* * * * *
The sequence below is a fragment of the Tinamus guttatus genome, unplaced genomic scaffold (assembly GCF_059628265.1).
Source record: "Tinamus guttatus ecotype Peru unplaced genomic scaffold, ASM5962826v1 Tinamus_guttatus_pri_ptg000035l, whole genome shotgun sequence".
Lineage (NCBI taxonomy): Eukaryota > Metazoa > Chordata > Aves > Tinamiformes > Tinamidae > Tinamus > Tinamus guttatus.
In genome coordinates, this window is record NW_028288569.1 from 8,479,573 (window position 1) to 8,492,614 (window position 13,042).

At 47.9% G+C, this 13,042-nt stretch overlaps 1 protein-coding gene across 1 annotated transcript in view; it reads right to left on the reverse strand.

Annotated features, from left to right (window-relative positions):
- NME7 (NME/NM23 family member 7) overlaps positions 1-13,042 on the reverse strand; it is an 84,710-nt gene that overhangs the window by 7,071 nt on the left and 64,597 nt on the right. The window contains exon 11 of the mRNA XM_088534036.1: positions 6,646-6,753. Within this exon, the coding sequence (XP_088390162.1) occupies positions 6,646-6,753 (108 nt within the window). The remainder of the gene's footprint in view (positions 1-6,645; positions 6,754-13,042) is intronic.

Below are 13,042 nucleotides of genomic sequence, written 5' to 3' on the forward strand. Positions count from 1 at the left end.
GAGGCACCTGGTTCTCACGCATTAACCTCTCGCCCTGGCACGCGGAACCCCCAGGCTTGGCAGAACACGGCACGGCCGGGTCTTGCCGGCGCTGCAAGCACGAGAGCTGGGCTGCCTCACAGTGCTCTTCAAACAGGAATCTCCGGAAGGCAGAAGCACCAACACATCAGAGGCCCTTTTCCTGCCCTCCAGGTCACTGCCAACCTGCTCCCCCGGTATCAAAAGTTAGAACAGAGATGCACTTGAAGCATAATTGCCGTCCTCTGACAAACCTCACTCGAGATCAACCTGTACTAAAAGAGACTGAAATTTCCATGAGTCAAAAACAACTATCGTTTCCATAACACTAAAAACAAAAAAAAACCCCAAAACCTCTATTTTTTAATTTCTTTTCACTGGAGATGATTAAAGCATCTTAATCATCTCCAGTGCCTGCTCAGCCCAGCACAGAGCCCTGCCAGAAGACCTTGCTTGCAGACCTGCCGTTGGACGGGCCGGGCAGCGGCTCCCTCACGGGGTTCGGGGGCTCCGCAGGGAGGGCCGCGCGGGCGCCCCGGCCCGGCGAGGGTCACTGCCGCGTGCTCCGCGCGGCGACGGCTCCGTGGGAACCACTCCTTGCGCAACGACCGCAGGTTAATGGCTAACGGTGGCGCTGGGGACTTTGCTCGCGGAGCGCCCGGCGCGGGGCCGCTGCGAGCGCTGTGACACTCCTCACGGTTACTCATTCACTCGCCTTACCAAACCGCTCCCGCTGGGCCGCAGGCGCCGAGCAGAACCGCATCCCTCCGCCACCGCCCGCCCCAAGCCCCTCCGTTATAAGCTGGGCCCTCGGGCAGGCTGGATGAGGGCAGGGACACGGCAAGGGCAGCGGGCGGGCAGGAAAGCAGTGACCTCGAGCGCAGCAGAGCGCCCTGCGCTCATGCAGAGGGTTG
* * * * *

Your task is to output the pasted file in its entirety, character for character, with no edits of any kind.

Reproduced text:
The sequence below is a fragment of the Tinamus guttatus genome, unplaced genomic scaffold (assembly GCF_059628265.1).
Source record: "Tinamus guttatus ecotype Peru unplaced genomic scaffold, ASM5962826v1 Tinamus_guttatus_pri_ptg000035l, whole genome shotgun sequence".
Lineage (NCBI taxonomy): Eukaryota > Metazoa > Chordata > Aves > Tinamiformes > Tinamidae > Tinamus > Tinamus guttatus.
In genome coordinates, this window is record NW_028288569.1 from 8,479,573 (window position 1) to 8,492,614 (window position 13,042).

At 47.9% G+C, this 13,042-nt stretch overlaps 1 protein-coding gene across 1 annotated transcript in view; it reads right to left on the reverse strand.

Annotated features, from left to right (window-relative positions):
- NME7 (NME/NM23 family member 7) overlaps positions 1-13,042 on the reverse strand; it is an 84,710-nt gene that overhangs the window by 7,071 nt on the left and 64,597 nt on the right. The window contains exon 11 of the mRNA XM_088534036.1: positions 6,646-6,753. Within this exon, the coding sequence (XP_088390162.1) occupies positions 6,646-6,753 (108 nt within the window). The remainder of the gene's footprint in view (positions 1-6,645; positions 6,754-13,042) is intronic.

Below are 13,042 nucleotides of genomic sequence, written 5' to 3' on the forward strand. Positions count from 1 at the left end.
GAGGCACCTGGTTCTCACGCATTAACCTCTCGCCCTGGCACGCGGAACCCCCAGGCTTGGCAGAACACGGCACGGCCGGGTCTTGCCGGCGCTGCAAGCACGAGAGCTGGGCTGCCTCACAGTGCTCTTCAAACAGGAATCTCCGGAAGGCAGAAGCACCAACACATCAGAGGCCCTTTTCCTGCCCTCCAGGTCACTGCCAACCTGCTCCCCCGGTATCAAAAGTTAGAACAGAGATGCACTTGAAGCATAATTGCCGTCCTCTGACAAACCTCACTCGAGATCAACCTGTACTAAAAGAGACTGAAATTTCCATGAGTCAAAAACAACTATCGTTTCCATAACACTAAAAACAAAAAAAAACCCCAAAACCTCTATTTTTTAATTTCTTTTCACTGGAGATGATTAAAGCATCTTAATCATCTCCAGTGCCTGCTCAGCCCAGCACAGAGCCCTGCCAGAAGACCTTGCTTGCAGACCTGCCGTTGGACGGGCCGGGCAGCGGCTCCCTCACGGGGTTCGGGGGCTCCGCAGGGAGGGCCGCGCGGGCGCCCCGGCCCGGCGAGGGTCACTGCCGCGTGCTCCGCGCGGCGACGGCTCCGTGGGAACCACTCCTTGCGCAACGACCGCAGGTTAATGGCTAACGGTGGCGCTGGGGACTTTGCTCGCGGAGCGCCCGGCGCGGGGCCGCTGCGAGCGCTGTGACACTCCTCACGGTTACTCATTCACTCGCCTTACCAAACCGCTCCCGCTGGGCCGCAGGCGCCGAGCAGAACCGCATCCCTCCGCCACCGCCCGCCCCAAGCCCCTCCGTTATAAGCTGGGCCCTCGGGCAGGCTGGATGAGGGCAGGGACACGGCAAGGGCAGCGGGCGGGCAGGAAAGCAGTGACCTCGAGCGCAGCAGAGCGCCCTGCGCTCATGCAGAGGGTTG